SEC Director Robert Khuzami has asked Congress for an increased budget, citing the agency’s need for additional trial lawyers and staff to handle a large increase in cases. After Chairman Mary Schapiro took over as head of the SEC, new investigations have surged 32% since the end of January. Director Khuzami provided his request in written testimony to a Senate subcommittee overseeing the securities industry. He pointed out that compared with a year earlier the agency has gone to court almost four times as often to seek emergency orders to halt misconduct. The newly-appointed director made this most accurate observation:
We must convey to all Defendants in SEC actions that not only do we assemble winning cases against them, but also we are prepared to go to trial and we will win. Without that credible threat, we are at a severe disadvantage.
Khuzami, a former federal prosecutor, is seeking to revitalize a division faulted for missing a number of incidents of fraudulent conduct, including the $65 billion Madoff Ponzi scheme. The director says the agency needs to invest in technology to better analyze data and manage cases and must find ways to free investigators and accountants from tasks that could be handled by less qualified staff. Based on our experience in handling securities cases, there is a definite need for the SEC to rebuild its legal staff and technology investments.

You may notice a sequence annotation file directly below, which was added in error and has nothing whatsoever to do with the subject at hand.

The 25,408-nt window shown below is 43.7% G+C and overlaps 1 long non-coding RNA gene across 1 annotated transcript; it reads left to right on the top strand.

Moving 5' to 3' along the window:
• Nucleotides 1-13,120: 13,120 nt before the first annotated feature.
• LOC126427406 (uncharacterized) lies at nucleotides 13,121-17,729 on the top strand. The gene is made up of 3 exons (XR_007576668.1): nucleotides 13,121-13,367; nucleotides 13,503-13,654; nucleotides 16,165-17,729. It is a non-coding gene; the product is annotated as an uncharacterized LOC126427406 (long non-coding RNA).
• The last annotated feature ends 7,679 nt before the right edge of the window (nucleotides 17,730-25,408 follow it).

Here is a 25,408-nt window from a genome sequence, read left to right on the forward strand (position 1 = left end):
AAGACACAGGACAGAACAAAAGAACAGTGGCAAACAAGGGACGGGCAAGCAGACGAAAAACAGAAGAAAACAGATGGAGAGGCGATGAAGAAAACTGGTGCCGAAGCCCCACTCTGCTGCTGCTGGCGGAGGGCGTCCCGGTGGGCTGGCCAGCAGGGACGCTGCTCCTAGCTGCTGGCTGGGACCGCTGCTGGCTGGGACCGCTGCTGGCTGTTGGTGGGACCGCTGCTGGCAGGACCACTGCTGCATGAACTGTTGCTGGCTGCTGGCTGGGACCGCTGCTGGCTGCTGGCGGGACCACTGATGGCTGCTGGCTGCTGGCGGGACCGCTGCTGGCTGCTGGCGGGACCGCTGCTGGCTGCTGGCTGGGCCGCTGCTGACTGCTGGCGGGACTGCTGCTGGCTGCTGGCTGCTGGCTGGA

The enforcement division must be able to do its job and handle the increase in cases. In the past, lawyers representing companies against the SEC have generally had more lawyers, more staff, superior technology, and more resources. That must change. The SEC must be able to do its job so investor confidence can be restored. Ms. Schapiro vowed to reinvigorate the enforcement program when she succeeded Christopher Cox, and that is badly needed. She named Khuzami to head the division in late March.
It should be noted that the number of SEC investigative lawyers decreased more than 11% from fiscal year 2004 to 2008, according to the Government Accountability Office. Its report faulted previous agency leaders for instituting policies that slowed cases and led enforcement-unit lawyers to conclude commissioners opposed fining companies. It was reported that investigators opened 287 inquiries since the end of January, compared with about 217 a year earlier. SEC lawyers have sought 27 emergency restraining orders, up from seven a year earlier. Commissioners have also issued 138 formal orders of investigation, an increase from 57, granting SEC lawyers more authority to subpoena documents and testimony.
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